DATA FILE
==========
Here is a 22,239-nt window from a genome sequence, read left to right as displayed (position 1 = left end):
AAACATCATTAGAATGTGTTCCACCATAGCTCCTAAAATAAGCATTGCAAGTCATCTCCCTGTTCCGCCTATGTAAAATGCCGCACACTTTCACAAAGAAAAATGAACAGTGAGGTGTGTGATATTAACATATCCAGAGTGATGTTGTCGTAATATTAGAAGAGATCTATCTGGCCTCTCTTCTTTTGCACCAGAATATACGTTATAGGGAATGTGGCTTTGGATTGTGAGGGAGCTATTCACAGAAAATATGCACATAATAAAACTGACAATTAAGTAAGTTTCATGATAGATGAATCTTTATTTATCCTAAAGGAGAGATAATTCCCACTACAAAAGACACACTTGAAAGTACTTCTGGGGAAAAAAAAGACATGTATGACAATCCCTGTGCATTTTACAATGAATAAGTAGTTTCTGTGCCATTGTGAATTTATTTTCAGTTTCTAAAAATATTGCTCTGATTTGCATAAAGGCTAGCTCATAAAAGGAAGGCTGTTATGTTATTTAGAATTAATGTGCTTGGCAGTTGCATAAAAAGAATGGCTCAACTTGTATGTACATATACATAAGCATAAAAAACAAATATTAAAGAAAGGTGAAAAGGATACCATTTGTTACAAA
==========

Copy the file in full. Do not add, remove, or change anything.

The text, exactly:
Here is a 22,239-nt window from a genome sequence, read left to right as displayed (position 1 = left end):
AAACATCATTAGAATGTGTTCCACCATAGCTCCTAAAATAAGCATTGCAAGTCATCTCCCTGTTCCGCCTATGTAAAATGCCGCACACTTTCACAAAGAAAAATGAACAGTGAGGTGTGTGATATTAACATATCCAGAGTGATGTTGTCGTAATATTAGAAGAGATCTATCTGGCCTCTCTTCTTTTGCACCAGAATATACGTTATAGGGAATGTGGCTTTGGATTGTGAGGGAGCTATTCACAGAAAATATGCACATAATAAAACTGACAATTAAGTAAGTTTCATGATAGATGAATCTTTATTTATCCTAAAGGAGAGATAATTCCCACTACAAAAGACACACTTGAAAGTACTTCTGGGGAAAAAAAAGACATGTATGACAATCCCTGTGCATTTTACAATGAATAAGTAGTTTCTGTGCCATTGTGAATTTATTTTCAGTTTCTAAAAATATTGCTCTGATTTGCATAAAGGCTAGCTCATAAAAGGAAGGCTGTTATGTTATTTAGAATTAATGTGCTTGGCAGTTGCATAAAAAGAATGGCTCAACTTGTATGTACATATACATAAGCATAAAAAACAAATATTAAAGAAAGGTGAAAAGGATACCATTTGTTACAAA